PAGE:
Effect of grain type and processing index on growth performance, carcass quality, feeding behavior, and stress response of feedlot steers.
Moya, D., He, M.L., Jin, L., Wang, Y., Penner, G.B., Schwartzkopf-Genswein, K.S.G., and McAllister, T.A. (2015). "Effect of grain type and processing index on growth performance, carcass quality, feeding behavior, and stress response of feedlot steers.", Journal of Animal Science, 93(6), pp. 3091-3100. doi : 10.2527/jas.2014-8680 Access to full text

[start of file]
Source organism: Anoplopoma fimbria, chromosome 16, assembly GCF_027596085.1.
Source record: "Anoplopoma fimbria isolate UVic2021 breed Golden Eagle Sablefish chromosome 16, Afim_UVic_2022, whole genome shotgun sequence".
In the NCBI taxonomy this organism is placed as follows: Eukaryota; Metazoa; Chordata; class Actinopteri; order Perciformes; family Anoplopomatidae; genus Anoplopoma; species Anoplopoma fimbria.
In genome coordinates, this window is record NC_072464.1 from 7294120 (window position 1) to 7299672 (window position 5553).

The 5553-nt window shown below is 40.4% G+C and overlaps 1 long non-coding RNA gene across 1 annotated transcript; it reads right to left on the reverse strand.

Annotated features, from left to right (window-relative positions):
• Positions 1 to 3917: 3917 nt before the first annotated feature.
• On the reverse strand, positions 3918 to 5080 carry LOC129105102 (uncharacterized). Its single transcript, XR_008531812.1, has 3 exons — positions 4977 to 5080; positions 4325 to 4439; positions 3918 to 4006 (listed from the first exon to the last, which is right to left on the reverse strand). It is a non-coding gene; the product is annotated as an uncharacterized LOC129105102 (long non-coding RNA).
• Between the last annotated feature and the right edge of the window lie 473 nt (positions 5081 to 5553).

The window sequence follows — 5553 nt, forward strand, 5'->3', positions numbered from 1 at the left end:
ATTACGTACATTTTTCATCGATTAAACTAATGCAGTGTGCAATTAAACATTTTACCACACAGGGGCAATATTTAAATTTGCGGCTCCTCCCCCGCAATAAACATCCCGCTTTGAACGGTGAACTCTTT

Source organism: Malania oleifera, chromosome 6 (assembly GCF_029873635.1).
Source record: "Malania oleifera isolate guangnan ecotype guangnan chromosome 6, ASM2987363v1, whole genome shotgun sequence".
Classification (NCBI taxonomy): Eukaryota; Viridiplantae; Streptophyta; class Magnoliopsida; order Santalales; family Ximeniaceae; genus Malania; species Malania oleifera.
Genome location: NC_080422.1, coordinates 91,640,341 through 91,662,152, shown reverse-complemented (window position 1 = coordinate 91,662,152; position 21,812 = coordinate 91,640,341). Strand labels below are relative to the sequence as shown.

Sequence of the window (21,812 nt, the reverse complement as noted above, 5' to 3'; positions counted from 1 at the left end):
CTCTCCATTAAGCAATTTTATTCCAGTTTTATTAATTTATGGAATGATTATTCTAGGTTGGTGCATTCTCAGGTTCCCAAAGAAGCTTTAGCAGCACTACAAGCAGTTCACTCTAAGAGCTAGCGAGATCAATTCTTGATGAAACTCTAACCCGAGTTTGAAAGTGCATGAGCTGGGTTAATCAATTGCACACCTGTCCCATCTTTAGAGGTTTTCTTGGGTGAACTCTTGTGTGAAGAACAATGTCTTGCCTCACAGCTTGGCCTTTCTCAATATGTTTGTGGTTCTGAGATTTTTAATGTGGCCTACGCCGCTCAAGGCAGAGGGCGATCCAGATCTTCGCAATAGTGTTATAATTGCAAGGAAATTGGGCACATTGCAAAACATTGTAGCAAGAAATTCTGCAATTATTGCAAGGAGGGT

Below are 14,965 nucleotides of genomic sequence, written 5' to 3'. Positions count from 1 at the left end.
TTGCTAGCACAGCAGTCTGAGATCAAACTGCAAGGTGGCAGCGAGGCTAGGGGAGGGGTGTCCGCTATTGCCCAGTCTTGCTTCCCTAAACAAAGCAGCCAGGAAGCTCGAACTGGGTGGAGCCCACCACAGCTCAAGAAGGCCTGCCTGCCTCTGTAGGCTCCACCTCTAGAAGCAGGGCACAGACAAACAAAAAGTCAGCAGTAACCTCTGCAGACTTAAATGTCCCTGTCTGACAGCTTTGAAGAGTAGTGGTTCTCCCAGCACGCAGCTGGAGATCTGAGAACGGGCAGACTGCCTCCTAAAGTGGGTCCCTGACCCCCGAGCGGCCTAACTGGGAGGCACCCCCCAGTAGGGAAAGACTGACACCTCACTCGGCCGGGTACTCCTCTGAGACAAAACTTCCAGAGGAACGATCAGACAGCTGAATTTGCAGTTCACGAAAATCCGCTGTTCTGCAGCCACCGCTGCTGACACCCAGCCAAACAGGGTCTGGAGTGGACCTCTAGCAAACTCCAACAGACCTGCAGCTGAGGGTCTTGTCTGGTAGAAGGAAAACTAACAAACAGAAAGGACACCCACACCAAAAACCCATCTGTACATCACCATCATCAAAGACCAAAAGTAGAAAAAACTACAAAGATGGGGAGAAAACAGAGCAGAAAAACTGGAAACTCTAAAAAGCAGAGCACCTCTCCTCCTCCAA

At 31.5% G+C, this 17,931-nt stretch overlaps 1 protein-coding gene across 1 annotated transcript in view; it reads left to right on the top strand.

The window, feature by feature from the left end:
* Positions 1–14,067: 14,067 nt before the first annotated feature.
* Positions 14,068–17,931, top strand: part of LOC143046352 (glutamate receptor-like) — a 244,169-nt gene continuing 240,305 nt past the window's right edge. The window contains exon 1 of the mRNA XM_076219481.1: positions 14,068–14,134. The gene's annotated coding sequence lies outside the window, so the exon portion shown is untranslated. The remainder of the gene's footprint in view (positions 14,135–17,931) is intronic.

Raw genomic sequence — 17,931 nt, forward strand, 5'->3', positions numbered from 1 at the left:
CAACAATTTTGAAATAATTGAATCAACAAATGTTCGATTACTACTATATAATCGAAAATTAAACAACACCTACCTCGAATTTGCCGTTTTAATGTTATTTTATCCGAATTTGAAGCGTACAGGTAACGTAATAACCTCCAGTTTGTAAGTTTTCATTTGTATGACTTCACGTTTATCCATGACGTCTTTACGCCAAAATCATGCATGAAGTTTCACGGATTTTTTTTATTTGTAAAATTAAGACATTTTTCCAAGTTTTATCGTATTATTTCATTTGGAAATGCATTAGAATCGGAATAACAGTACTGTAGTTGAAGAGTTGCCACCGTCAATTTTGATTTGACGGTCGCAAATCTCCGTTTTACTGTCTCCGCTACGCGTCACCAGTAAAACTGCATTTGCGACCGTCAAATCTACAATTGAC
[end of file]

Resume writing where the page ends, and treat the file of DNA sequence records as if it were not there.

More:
One hundred sixty crossbred steers (538 ± 36 kg BW) were used in an 84-d experiment with a randomized block design to study the effects of wheat or barley grain processed to 2 different indices on growth performance, feeding behavior, carcass characteristics, stress, and temperament of finishing beef cattle. Treatments were a wheat-based diet (88.4% of diet DM; WH) and a barley-based diet (89% of diet DM; BA), processed to an index of either 75% (HI) or 85% (LO) of their original volume weight. Cattle were allocated to 16 feedlot pens (10 animals per pen, 4 pens per treatment), 8 of which were equipped with the GrowSafe system for monitoring feeding behavior. Flight speed, hair, and saliva samples were collected on d 1, 28, 56, and 84 to determine temperament, acute, and chronic stress. All steers were slaughtered at the end of the experiment, and carcass quality was evaluated. Cattle fed WH had a lower (P < 0.05) meal length and frequency of visits per meal and tended (P = 0.10) to have a lower DMI, meal size, and feeding time than those fed BA. The LO processing index increased (P = 0.05) DMI and reduced (P < 0.05) the G:F and the percentage of saleable meat of the carcass compared to HI. There was a trend (P = 0.09) for a grain × processing index interaction, where cattle fed BA-LO had a lower incidence of severe liver abscesses compared with cattle fed other treatments. Cattle fed WH had greater hair cortisol concentrations (P = 0.01) and flight speed (P < 0.01) than those fed BA. There was a trend (P = 0.07) for a grain × processing index interaction, where heifers fed WH-LO had a lower salivary cortisol than those fed other treatments. Results suggest that a LO processing index had a negative effect on feed efficiency and carcass performance and that the WH diet caused a range of effects on feed intake and behavior indicative of steers with greater excitability and chronic stress.
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